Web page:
Ten years ago, Fumiko Chino was the art director at a television production company in Houston, engaged to be married to a young Ph.D. candidate. Today, she’s a radiation oncologist at Duke University, studying the effects of financial strain on cancer patients. And she’s a widow. How she got from there to here is a story about how health care and money are intertwined in ways that doctors and patients don’t like to talk about. Chino is co-author of a research letter, published in JAMA Oncology, that shows that some cancer patients, even with insurance, spend about a third of their household income on out-of-pocket health care costs outside of insurance premiums.
While I have learned so much along the way about all of the myths connected to breast cancer, I do think that we must always put things into proper perspectives. Until such times as the scientific community is able to figure out how and why we get cancer, perhaps we should focus on dealing with our own individual treatment and healing. While we are given certain guidelines to hopefully improve our chances of not getting cancer, we all know people who have religiously lived by those guidelines and still got cancer. Therefore, since we can’t change the past, we do ourselves a major favor if we choose to focus on our present and the future.
Recent headlines about the possible export of chlorine-washed chicken from the United States to Britain have caused an uproar. And while Britain has vowed not to accept the trade deal, the headlines have left many wondering what exactly is chlorine-washed chicken?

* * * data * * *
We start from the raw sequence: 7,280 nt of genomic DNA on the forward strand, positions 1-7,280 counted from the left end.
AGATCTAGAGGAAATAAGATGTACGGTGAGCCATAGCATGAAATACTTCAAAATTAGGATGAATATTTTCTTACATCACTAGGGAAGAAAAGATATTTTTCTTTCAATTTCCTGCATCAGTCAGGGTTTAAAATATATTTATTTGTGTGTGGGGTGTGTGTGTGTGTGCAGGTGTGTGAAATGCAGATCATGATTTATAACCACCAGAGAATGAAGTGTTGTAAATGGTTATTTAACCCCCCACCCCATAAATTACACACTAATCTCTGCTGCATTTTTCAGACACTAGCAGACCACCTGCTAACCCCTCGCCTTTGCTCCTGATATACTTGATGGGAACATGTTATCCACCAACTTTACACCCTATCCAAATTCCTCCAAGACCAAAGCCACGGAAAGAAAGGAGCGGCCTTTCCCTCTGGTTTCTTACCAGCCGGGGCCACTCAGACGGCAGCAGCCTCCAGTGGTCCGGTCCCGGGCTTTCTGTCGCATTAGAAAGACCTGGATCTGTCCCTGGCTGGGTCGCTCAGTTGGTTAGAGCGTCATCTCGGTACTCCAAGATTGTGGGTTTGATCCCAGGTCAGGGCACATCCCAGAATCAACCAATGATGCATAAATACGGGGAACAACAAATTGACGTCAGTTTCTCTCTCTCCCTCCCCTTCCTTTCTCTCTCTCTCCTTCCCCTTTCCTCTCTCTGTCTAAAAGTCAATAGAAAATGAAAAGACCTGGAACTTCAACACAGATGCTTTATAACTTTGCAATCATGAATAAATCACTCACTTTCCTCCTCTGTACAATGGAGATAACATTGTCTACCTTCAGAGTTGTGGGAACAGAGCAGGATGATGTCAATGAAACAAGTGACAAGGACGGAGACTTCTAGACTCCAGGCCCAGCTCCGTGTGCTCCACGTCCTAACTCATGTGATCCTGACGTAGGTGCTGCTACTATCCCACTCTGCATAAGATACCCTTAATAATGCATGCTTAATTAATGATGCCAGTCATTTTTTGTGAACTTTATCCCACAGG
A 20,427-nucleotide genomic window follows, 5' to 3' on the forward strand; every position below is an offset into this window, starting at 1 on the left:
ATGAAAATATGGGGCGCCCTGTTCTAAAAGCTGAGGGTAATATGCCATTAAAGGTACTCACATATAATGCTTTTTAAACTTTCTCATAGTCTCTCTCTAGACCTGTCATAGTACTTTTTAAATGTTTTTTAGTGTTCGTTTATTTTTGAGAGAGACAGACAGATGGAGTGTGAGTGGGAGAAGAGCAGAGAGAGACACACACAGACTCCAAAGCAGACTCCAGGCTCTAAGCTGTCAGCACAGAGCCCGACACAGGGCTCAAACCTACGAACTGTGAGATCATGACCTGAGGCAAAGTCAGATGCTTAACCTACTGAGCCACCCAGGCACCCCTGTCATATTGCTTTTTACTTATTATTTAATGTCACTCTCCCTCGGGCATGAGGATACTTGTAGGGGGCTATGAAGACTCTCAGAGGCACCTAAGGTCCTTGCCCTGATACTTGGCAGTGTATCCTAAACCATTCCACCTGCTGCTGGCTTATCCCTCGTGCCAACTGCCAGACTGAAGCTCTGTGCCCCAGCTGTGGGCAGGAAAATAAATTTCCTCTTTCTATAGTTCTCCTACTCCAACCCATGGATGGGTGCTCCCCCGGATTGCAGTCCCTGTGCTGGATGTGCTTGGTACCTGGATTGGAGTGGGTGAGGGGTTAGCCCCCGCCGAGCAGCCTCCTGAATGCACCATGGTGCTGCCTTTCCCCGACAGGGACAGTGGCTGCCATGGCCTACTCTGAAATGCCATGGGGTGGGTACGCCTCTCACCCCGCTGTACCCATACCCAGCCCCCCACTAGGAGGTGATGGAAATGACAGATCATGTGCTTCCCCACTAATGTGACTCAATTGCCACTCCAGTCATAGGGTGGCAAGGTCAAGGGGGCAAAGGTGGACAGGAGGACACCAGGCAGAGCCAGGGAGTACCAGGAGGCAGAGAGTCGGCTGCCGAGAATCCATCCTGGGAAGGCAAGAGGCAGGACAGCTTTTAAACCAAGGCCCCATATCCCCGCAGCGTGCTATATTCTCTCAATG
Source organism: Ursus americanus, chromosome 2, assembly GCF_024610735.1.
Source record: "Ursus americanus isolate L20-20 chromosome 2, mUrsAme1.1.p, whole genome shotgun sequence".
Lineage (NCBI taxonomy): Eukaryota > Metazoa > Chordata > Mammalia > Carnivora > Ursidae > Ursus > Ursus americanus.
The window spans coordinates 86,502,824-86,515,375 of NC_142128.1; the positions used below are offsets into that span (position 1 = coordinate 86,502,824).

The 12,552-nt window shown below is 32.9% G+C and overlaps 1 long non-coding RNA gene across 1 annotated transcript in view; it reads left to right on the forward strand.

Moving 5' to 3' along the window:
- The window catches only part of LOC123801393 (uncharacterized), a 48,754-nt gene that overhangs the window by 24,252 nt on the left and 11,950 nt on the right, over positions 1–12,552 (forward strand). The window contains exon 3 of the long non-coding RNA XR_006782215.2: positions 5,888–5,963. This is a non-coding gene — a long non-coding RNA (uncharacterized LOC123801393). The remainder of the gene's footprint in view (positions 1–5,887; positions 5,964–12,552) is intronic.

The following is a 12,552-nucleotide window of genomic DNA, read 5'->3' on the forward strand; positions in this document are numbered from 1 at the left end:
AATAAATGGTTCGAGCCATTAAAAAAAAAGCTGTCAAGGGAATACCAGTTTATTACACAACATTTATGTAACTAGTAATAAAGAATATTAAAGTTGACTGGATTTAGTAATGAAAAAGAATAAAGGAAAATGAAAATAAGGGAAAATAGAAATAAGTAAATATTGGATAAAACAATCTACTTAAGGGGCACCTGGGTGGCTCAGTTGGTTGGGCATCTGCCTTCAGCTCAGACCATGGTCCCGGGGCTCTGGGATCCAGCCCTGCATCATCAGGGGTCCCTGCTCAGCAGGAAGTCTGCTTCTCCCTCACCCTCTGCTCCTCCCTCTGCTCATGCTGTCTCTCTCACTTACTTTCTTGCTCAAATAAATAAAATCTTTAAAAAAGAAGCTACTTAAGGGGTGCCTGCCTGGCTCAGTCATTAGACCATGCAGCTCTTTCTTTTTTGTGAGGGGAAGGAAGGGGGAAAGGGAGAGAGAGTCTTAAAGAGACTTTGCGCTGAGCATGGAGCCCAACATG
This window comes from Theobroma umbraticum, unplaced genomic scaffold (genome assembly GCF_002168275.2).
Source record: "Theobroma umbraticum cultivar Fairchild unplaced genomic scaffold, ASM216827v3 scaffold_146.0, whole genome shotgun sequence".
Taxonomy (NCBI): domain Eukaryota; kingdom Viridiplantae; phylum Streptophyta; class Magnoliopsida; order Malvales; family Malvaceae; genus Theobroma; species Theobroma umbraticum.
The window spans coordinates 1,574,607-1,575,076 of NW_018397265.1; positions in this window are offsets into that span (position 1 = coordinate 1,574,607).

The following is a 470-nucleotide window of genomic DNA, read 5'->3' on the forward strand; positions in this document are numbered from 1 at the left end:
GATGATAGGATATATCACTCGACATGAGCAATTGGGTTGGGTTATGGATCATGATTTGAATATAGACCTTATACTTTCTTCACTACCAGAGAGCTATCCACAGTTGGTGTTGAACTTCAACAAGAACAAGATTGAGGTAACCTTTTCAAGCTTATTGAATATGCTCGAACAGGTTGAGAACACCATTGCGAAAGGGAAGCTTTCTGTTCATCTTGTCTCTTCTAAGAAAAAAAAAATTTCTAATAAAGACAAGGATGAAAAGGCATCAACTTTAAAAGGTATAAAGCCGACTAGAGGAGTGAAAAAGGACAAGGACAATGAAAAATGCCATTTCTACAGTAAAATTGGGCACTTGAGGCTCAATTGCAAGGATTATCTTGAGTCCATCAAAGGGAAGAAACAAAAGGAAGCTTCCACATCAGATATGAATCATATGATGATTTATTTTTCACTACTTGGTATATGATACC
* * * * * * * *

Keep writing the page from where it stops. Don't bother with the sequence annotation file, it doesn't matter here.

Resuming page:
The findings of the Environmental Working Group’s (EWG) Tap Water Database may be shocking to many Americans, as they show that the drinking water supplies of nearly everyone in the nation are tainted with chemicals at levels exceeding at least one health-protective guideline. If you’re concerned about what’s in your water, buying a water filter is a smart next step. In conjunction with the database, EWG has released an updated Water Filter Buying Guide.
Last year, the Swiss Medical Board, an independent health technology assessment initiative, was asked to prepare a review of mammography screening. The team of experts on the board included a medical ethicist, a clinical epidemiologist, a pharmacologist, an oncologic surgeon, a nurse scientist, a lawyer, and a health economist. After a year of reviewing the available evidence and its implications, they noted they became “increasingly concerned” about what they were finding. The “evidence” simply did not back up the global consensus of other experts in the field suggesting that mammograms were safe and capable of saving lives. On the contrary, mammography appeared to be preventing only one death for every 1,000 women screened, while causing harm to many more. Their thorough review left them no choice but to recommend that no new systematic mammography screening programs be introduced, and that a time limit should be placed on existing programs. In their report, the Swiss Medical Board also advised that the quality of mammography screening should be evaluated and women should be informed, in a “clear and balanced” way, about the benefits and harms of screening. The report caused an uproar among the Swiss medical community, but it echoes growing sentiments around the globe that mammography for breast cancer screening in asymptomatic populations no longer makes sense.
The University of Wisconsin-Madison is studying “exceptional survivors” of metastatic breast cancer. These women continue to live while others die despite the same or better prognosis.
Choosing a cheaper health plan could cost you access to cream-of-the-crop cancer doctors and facilities, a new study reports. Less-expensive “narrow network” health plans are much less likely to cover treatment by doctors at centers affiliated with the U.S. National Cancer Institute, said study lead author Laura Yasaitis.